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Volkswagen Diesel Scandal To Find Solution in Court

Posted on Thursday, April 21st, 2016   

German automaker Volkswagen recently missed a deadline to appear in U.S. District court, but they were granted an extension until today, April 21, by U.S. District Court Judge Charles Breyer in San Francisco. This scheduled court date was meant for Volkswagen to present their plan to make VW cars involved in the company’s current emissions scandal compliant with environmental standards. However, if the company is unable to reach an agreement with the U.S. government, VW dealers, and their customers, a trial may take place to determine what Volkswagen owes to consumers and what changes they will need to make.

Finding an affordable option for the company has proved harrowing, as a satisfactory solution goes far beyond fixing the misleading software. Even if the software is updated and brought into compliance with environmental standards, the cars would no longer drive as well, and the ratings promised to buyers would be compromised. Refitting each car in the United States with proper parts and new computer systems is too costly, so a judge at the last hearing recommended that the company simply buy back the cars.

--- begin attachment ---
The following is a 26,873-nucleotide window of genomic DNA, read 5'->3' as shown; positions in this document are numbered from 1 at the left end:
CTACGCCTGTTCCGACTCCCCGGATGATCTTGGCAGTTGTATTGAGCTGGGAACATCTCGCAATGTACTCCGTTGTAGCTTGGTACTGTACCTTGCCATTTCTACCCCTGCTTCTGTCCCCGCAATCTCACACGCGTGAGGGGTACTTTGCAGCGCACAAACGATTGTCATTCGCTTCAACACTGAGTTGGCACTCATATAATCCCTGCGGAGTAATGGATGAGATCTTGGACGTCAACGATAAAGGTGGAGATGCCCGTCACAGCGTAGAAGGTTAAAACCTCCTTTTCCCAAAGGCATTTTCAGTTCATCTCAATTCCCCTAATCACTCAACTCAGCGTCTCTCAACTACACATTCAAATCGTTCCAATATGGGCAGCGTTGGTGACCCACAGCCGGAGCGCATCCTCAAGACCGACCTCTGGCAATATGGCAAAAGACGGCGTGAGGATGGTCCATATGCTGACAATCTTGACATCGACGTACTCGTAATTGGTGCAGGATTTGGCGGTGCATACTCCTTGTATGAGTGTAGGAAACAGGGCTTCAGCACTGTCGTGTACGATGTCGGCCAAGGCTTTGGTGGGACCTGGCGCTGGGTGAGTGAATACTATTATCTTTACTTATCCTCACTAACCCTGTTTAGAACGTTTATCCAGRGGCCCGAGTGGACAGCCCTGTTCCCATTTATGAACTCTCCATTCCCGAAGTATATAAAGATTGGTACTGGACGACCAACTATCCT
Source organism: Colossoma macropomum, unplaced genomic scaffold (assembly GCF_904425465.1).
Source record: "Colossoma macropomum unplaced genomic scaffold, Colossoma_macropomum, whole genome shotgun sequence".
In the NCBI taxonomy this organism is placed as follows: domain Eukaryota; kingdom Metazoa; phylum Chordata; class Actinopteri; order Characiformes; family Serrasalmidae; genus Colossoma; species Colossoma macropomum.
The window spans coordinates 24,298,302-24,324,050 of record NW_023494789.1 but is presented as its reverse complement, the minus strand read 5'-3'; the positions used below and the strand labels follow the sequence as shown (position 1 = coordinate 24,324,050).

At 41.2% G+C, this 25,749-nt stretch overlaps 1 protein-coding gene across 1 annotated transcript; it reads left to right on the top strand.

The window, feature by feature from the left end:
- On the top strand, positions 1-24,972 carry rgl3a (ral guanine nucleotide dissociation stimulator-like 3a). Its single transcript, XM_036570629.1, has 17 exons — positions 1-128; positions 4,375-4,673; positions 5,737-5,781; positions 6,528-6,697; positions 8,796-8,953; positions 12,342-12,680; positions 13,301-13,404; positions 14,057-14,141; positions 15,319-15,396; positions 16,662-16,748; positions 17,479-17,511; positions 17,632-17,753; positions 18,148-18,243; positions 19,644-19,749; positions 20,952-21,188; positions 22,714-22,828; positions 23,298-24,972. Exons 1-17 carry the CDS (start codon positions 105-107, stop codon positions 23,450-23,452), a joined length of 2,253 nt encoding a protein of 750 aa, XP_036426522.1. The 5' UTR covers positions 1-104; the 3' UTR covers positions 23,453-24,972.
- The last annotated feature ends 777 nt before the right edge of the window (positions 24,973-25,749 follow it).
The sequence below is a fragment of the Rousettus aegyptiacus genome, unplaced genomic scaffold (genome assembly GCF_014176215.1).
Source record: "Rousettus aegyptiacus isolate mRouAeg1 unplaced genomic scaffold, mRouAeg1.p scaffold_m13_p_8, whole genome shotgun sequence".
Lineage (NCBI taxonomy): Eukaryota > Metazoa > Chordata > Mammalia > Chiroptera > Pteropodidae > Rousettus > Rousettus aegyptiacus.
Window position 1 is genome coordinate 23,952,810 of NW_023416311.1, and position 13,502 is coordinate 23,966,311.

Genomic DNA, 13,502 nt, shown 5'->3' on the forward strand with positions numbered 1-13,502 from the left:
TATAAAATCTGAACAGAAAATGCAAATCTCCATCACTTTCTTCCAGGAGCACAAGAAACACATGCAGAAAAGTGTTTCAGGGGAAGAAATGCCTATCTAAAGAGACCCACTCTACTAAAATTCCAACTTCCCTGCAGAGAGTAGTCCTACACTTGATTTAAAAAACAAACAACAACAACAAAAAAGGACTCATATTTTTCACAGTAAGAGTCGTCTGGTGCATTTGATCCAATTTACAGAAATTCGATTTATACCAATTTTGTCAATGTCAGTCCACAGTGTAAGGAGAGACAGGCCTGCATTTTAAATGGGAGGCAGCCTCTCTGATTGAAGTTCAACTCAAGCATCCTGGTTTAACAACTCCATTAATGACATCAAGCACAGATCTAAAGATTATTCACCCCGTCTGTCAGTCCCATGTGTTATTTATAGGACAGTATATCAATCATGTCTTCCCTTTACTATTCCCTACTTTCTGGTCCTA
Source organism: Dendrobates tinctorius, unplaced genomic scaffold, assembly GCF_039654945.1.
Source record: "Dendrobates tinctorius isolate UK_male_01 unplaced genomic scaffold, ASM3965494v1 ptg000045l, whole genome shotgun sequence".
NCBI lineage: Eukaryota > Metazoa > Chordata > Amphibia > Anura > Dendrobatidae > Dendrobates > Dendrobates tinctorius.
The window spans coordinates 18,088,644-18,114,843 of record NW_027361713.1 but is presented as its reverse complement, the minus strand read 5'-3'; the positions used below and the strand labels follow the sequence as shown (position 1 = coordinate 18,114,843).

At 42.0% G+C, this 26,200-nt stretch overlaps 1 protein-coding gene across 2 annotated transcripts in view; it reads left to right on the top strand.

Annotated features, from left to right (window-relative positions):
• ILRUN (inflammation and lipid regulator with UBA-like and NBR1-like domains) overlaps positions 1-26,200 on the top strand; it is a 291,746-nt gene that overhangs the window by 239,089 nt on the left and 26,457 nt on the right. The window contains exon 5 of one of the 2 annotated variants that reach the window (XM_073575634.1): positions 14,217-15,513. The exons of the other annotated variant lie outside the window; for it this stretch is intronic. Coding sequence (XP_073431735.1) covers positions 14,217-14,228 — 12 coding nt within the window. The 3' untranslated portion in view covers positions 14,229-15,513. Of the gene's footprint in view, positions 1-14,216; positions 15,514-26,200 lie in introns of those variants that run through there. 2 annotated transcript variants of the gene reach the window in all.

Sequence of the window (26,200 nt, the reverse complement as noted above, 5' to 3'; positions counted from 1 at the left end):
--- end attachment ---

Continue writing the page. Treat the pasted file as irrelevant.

Buying back the cars would hurt Volkswagen financially, an area in which the company is already suffering. Tony German, a New York resident who drives an affected A3 model Audi, would gladly sell his car back to Volkswagen for the right price. His car’s resale value was damaged by the scandal, and buying a new car is an inconvenience. If Volkswagen can pay buyers for the original cost, and maybe an additional sum for the inconvenience, German and many others will likely gladly give up these vehicles.


Texas teenager killed by exploding Takata airbag

Posted on Tuesday, April 12th, 2016   

A teenage driver in Texas was killed on March 31 after the Takata airbag in her 2002 Honda Civic exploded in a minor collision, sending a metal shard into her neck. Sadly, the driver, 17-year-old Huma Hanif, was pronounced dead at the scene of the crash. With this death confirmed by Honda, the number of fatalities linked to dangerous, recalled Takata airbags in Honda vehicles has risen to 11.

Millions of cars with recalled airbags, produced by Takata, are still on the road. These airbags contain a chemical that prevents proper deployment, with many airbags exploding and expelling metal fragments throughout the vehicle’s passenger cabin. While many owners of affected vehicles have already received recall notices, many of these affected vehicles are more than 10 years old and have been sold to multiple owners. So while law makers are cracking down on recalls, many companies have no way of knowing who now owns the recalled cars.

To make matters worse, only about 27 percent of recalled vehicles have been upgraded with a new airbag. Some of the reason for this is that many dealerships do not even have the parts in stock needed to repair the recalled vehicles. For instances, some Honda owners have been informed that the parts necessary to address this recall will not become available until Summer 2016.

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